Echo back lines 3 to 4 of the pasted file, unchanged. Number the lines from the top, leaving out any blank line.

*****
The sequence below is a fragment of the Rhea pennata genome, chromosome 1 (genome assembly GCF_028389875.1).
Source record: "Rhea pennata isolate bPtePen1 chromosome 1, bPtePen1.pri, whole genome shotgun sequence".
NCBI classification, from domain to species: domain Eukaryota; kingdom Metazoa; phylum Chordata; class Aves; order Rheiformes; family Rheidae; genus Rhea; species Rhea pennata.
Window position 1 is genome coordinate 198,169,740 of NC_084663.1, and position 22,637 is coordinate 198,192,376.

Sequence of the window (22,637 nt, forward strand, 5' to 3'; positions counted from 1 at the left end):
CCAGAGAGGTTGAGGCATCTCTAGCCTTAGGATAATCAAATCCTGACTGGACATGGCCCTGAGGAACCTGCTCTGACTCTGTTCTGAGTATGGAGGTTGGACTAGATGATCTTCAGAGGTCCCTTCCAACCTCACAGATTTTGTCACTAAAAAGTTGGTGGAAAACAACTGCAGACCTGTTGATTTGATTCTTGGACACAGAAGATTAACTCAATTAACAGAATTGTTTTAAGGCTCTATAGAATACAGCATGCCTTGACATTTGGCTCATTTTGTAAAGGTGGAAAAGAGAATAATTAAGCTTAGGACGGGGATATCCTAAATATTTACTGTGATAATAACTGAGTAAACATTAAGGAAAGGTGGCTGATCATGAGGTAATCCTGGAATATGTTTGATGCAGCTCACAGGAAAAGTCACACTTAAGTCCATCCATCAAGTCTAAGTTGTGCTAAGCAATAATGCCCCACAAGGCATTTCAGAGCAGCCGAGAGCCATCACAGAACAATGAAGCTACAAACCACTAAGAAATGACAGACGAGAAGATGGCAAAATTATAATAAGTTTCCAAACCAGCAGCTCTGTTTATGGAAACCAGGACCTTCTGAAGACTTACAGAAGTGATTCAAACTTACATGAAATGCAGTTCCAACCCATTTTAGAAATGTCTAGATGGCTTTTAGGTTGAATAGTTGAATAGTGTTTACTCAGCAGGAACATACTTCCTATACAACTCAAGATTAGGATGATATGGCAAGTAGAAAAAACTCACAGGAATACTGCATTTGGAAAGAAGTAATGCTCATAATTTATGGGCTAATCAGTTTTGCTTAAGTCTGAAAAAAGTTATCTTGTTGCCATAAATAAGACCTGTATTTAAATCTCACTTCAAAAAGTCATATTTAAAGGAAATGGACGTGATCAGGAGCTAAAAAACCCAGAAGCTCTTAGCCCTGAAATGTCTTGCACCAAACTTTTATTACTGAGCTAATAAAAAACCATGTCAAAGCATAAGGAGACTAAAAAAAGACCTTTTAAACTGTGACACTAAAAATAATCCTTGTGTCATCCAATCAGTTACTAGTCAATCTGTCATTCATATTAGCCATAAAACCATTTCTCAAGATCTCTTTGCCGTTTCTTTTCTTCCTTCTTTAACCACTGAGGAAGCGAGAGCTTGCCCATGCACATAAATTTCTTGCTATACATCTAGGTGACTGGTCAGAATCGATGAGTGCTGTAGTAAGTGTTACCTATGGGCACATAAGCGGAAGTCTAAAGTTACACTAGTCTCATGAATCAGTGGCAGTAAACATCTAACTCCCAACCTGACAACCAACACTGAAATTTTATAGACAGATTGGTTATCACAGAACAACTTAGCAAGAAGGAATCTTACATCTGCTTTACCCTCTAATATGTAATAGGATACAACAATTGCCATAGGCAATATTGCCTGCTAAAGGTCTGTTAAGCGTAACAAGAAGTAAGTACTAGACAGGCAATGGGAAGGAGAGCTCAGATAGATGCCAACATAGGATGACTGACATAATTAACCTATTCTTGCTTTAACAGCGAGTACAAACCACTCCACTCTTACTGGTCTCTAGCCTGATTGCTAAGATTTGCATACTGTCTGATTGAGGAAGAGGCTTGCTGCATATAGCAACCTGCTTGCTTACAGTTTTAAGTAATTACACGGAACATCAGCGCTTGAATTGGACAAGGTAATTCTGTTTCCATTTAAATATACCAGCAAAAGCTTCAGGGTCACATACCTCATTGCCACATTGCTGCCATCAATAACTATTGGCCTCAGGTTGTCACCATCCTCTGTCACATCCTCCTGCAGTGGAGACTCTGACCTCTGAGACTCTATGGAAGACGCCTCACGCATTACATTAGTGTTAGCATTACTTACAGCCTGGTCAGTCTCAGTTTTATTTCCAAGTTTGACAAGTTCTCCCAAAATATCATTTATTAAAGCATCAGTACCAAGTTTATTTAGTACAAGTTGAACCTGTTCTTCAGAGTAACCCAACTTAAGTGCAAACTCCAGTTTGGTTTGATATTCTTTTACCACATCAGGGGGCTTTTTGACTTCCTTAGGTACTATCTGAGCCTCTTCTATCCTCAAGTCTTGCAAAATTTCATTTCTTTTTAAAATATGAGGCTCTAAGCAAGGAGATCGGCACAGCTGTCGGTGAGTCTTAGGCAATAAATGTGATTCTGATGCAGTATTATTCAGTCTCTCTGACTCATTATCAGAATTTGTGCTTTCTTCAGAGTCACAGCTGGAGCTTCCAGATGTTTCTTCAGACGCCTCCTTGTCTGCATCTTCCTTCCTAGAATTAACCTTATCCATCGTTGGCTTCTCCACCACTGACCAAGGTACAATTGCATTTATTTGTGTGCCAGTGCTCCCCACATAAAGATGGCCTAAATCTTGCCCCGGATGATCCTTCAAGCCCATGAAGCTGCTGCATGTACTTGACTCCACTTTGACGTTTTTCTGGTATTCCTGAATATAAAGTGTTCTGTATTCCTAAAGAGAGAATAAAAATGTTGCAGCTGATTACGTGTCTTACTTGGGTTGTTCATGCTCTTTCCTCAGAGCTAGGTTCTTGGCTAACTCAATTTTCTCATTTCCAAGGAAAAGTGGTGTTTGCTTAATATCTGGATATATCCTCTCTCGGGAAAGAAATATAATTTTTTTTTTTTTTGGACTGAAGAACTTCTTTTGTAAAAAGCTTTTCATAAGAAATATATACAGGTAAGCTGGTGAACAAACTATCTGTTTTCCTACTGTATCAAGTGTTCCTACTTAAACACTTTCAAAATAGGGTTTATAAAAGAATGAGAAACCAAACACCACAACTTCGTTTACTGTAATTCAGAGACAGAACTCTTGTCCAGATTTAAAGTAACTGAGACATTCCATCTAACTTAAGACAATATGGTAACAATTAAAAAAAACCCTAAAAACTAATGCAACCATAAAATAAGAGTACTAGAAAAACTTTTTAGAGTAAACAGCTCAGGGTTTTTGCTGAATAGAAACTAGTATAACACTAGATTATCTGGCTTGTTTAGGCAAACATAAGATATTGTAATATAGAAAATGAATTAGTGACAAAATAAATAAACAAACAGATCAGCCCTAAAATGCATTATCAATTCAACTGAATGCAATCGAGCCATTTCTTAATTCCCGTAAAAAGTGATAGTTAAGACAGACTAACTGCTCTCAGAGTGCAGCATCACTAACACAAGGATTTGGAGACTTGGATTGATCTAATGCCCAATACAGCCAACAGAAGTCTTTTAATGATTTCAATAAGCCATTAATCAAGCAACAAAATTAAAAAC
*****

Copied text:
NCBI classification, from domain to species: domain Eukaryota; kingdom Metazoa; phylum Chordata; class Aves; order Rheiformes; family Rheidae; genus Rhea; species Rhea pennata.
Window position 1 is genome coordinate 198,169,740 of NC_084663.1, and position 22,637 is coordinate 198,192,376.